We use flavorings in baking cookies almost exclusively for their flavor. Yet, their presence lends distinctive characteristics to homemade cookies.
Two types of flavorings are popular in baking cookies.
- Spices such as allspice, cardamom, cinnamon, cloves, ginger, nutmeg, and even vanilla. They have a high amount of volatile or essential oils where flavor concentrates. Spices are natural ingredients, but varied in quality, strength, and prices. Some of the quality-determined factors are:
- The amount of volatile oil
- Place of origin
- Climate condition
- Manufacturing process
- Drying naturally yields brown cardamom.
- Green cardamom results from oven drying. This method preserves most of the aroma.
- Bleaching cardamom is white.
This spice is expensive, only second to saffron in cost. Its flavoring dissipates quickly when ground.
Cinnamon is the inner skin of tree bark. Ceylon cinnamon originates in India and Sri Lanka. Cassia cinnamon is grown in Southeast Asia, mostly North Vietnam. It has a higher volatile oil content, and therefore is richer in flavor. Most cinnamon sold in The United States is Cassia cinnamon.
Cloves have sweet and intense aroma. They are immature buds of tropical, evergreen trees. Dried, whole cloves have hard and sharp prongs that can be used as attaching anchors to onions and fruits.
Ginger originates in Southeast Asia. It is the root of a tropical plant. Oriental ginger is fibrous and pungent, whereas Australia ginger is more tender and delicate. When the mature root is dried and ground, it turns into a spicy, yellow powder. The flavoring of ginger powder is different from that of fresh ginger. The two should not be used interchangeably.
Ground nutmeg has an intense flavoring of sweetness. Like ground cardamom, its flavor dissipates rapidly.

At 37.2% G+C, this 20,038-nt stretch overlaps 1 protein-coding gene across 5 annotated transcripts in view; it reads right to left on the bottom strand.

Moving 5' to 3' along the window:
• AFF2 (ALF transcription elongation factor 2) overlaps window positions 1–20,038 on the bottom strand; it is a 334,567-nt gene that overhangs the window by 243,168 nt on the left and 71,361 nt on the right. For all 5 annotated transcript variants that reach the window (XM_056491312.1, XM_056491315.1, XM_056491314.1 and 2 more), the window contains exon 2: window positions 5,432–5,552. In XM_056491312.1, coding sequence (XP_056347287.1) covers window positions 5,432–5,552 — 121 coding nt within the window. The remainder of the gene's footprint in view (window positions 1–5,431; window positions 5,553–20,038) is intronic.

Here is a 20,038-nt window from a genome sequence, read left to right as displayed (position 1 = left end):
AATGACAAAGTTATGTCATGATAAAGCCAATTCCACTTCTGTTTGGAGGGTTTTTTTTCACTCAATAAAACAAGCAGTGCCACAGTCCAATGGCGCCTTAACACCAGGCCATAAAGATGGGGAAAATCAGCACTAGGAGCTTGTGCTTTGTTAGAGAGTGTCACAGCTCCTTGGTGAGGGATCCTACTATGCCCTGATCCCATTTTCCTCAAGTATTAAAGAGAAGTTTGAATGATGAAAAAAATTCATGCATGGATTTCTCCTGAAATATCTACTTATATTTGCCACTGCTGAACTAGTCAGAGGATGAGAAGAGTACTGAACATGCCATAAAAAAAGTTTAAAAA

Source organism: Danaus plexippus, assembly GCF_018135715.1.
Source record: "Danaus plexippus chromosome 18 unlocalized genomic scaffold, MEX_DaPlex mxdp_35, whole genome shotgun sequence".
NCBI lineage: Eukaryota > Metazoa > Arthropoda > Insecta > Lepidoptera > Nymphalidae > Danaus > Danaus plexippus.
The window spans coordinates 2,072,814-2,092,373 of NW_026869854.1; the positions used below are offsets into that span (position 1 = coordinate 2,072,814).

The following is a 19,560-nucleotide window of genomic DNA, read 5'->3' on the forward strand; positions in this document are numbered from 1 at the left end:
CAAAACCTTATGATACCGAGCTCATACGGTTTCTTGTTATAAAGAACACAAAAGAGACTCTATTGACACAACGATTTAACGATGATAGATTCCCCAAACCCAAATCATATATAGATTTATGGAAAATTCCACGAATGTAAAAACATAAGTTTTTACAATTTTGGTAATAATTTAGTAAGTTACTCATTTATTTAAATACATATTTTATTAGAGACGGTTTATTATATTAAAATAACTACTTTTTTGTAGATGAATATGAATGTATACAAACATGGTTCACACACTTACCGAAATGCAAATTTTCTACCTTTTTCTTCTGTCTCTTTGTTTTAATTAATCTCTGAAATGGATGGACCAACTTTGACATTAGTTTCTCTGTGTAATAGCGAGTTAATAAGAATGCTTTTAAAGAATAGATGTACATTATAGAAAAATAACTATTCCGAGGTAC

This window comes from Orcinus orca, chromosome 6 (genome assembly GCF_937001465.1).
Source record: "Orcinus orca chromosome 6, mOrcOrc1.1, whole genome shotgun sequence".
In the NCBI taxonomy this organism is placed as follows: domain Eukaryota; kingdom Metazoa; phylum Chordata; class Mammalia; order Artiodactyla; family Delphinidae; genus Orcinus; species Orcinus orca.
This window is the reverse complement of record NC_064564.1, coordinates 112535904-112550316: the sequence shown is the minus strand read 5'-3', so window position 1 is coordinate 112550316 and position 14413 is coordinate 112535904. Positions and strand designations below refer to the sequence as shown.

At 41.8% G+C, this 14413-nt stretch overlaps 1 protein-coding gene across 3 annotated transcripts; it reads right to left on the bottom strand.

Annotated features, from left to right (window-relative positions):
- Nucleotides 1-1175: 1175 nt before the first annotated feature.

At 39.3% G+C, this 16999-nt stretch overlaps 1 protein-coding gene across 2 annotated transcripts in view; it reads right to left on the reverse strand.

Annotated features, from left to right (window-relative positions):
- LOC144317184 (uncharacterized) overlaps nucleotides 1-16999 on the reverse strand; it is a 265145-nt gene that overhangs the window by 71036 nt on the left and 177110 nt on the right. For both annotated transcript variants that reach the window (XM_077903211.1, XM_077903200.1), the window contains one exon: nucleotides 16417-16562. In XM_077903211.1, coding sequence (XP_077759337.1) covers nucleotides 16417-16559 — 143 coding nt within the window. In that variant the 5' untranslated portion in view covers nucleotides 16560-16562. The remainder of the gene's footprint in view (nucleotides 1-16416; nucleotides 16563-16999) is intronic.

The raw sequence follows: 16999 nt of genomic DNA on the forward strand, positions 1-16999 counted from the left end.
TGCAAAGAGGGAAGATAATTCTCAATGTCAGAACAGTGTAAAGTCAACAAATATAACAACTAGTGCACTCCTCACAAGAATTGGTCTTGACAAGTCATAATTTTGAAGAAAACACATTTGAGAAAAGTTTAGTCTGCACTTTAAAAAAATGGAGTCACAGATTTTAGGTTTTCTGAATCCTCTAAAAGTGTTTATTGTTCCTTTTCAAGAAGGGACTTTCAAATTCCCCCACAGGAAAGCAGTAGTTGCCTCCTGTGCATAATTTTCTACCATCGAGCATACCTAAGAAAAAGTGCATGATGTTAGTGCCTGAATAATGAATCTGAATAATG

The finest vanilla beans come from Tahiti and Madagascar. During his term as minister to France, Thomas Jefferson took a liking to this wonderfully aromatic spice. When he returned to the United States in 1789, he introduced vanilla to Americans.
Pure vanilla extract is more popular for baking cookies. It is made by infusing alcohol with mashed vanilla beans for many weeks. Dark brown in color, it comes in different strengths. The minimum alcohol content must be 35%, and there should be no added artificial flavor. Pure vanilla extract should be stored at room temperature in an airtight, opaque container.
- Extract is just one form of processed flavorings. Some of the others that are commonly used in baking cookies are compounds, flavor oils, brandies, and rum.
Processed flavorings can be either natural or artificial depending on the nature of the added ingredients. Compared to spices, they are more consistent in flavor and strength. When brandies and rum are used in homemade cookies, most of their alcohol evaporates during baking.
Compounds consist of flavoring, sugar, and a food ingredients such as chocolate, ground nuts, pureed fruits. Marzipan is an almond compound, consisting of glucose or corn syrup, sugar, and ground almond.
Volatile or essential oils in spices can be distilled and marketed as highly concentrated flavor oils. We rarely use them in baking cookies because of their high concentration. It is much easier to use extracts, which are basically flavor oils diluted with alcohol.
Brandies are made from either distilled wine or fermented fruits. Fruit brandies usually do not have added sugar or other sweeteners.
Rum is an alcoholic beverage made by distilling fermented sugarcane and sugarcane by-products such as molasses. It comes in three varieties: white, golden, and dark.
For baking cookies, I prefer high quality dark rum for its intense flavorings. Besides, dark rum is not as sweet as light rum.
When used moderately, salt brings out flavor and sweetness of other ingredients. Like sugar, it is hygroscopic and its use in homemade cookies is strictly for flavor.